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States Address Climate Change

Yale Public Health Magazine, Focus: Spring 2024
by Alixandra Rachman and Caroline Helsen


In a time defined by climate hazards and their profound impact on community health, the role of state governments in addressing these challenges has never been more crucial. This essay spotlights the measures taken by three health departments to address and lessen the impacts from extreme weather induced by climate change, and foster resilience within their communities.

The Midwest has seen the second largest increase in the number of extreme precipitation days, with the total precipitation on the heaviest 1% of days increasing by 45% from 1958 to 2021, according to a U.S. climate assessment. Extreme precipitation can harm communities in several ways, including physical injury and property damage from flooding, and pollutant runoff in drinking water. To address these and other climate hazards, it is critical to ensure city master plans factor in climate change with a public health lens. In Michigan, the state health department partnered with Michigan State University and the Marquette Climate Adaptation Task Force to pilot a Climate and Health Adaptation Planning Guide. Marquette used the guide to identify community concerns and priorities, make policy recommendations, and outline short- to long-term implementation goals. Marquette’s work lays the foundation for the state to start this planning process with two additional communities at the end of 2024.

Canada’s recording-breaking 2023 wildfire season was the first time many states in the U.S. responded to a significant increase in poor air quality days due to wildfire smoke. While some states were caught off guard, it was an opportunity for them to turn to their partners in the West for their expertise and resources. One example is the Wildfire Smoke Partner Toolkit developed by the Washington State Department of Health, in collaboration with an interagency advisory group. The toolkit includes a children’s activities guide, guidance for canceling outdoor events and closing schools, and flyers for populations most vulnerable to air pollution such as pregnant people and people with lung and heart diseases, and more.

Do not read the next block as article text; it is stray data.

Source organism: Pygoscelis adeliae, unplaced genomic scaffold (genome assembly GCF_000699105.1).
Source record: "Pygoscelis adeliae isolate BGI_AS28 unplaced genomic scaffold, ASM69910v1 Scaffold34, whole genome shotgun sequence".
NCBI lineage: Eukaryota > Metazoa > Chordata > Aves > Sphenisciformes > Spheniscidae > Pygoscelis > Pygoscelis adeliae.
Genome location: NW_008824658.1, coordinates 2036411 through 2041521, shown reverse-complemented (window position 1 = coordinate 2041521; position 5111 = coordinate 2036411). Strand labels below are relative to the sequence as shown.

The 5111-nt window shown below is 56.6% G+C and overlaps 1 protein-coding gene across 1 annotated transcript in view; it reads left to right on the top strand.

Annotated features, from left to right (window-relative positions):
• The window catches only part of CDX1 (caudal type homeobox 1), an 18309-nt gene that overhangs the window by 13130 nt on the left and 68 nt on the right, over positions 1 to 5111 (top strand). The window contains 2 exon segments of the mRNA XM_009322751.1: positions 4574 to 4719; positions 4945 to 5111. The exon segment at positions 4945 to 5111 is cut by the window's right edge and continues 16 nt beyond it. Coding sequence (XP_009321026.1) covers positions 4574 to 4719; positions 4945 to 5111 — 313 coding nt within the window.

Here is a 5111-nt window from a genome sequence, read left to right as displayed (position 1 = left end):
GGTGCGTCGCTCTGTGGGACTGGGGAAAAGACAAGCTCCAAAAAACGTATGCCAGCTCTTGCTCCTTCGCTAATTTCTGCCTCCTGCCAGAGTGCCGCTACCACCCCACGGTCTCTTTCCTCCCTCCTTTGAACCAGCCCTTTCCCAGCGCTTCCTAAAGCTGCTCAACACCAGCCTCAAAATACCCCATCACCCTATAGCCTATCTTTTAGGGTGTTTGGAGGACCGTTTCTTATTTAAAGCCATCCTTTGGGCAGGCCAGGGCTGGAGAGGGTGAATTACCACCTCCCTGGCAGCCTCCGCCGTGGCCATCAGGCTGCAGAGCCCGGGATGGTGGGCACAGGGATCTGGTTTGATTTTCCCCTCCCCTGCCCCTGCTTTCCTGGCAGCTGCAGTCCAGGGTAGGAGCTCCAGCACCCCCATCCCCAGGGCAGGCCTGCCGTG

In 2023, Connecticut experienced its warmest January and second-warmest December on record, with temperatures soaring beyond historical averages. The rise in climate change extreme heat, compounded by poor air quality, has exacerbated respiratory issues and led to an increase in emergency room visits for heat-related illnesses, such as heat stroke and exhaustion. The Connecticut Department of Public Health, in collaboration with the Yale Center on Climate Change and Health, is working to implement the Building Resilience Against Climate Effects (BRACE) framework. This initiative aims to partner with local governments in developing heat and air quality response plans to safeguard communities from the health risks of extreme temperatures and elevated ozone levels. To learn more about BRACE activities, read the essay by Hannah Beath and Jennifer Wang.

In response to these pressing challenges, it’s imperative that we, as members of the community, actively engage with our local and state governments. Whether by attending town hall meetings or participating in public hearings, our involvement is essential in shaping effective responses to climate hazards. We’re excited to work together to build a safer and more climate-resilient future for all.

Your Action Item For Change:

Attend a local government meeting. Help to shape your local government’s response to climate change and build a safer future for all.

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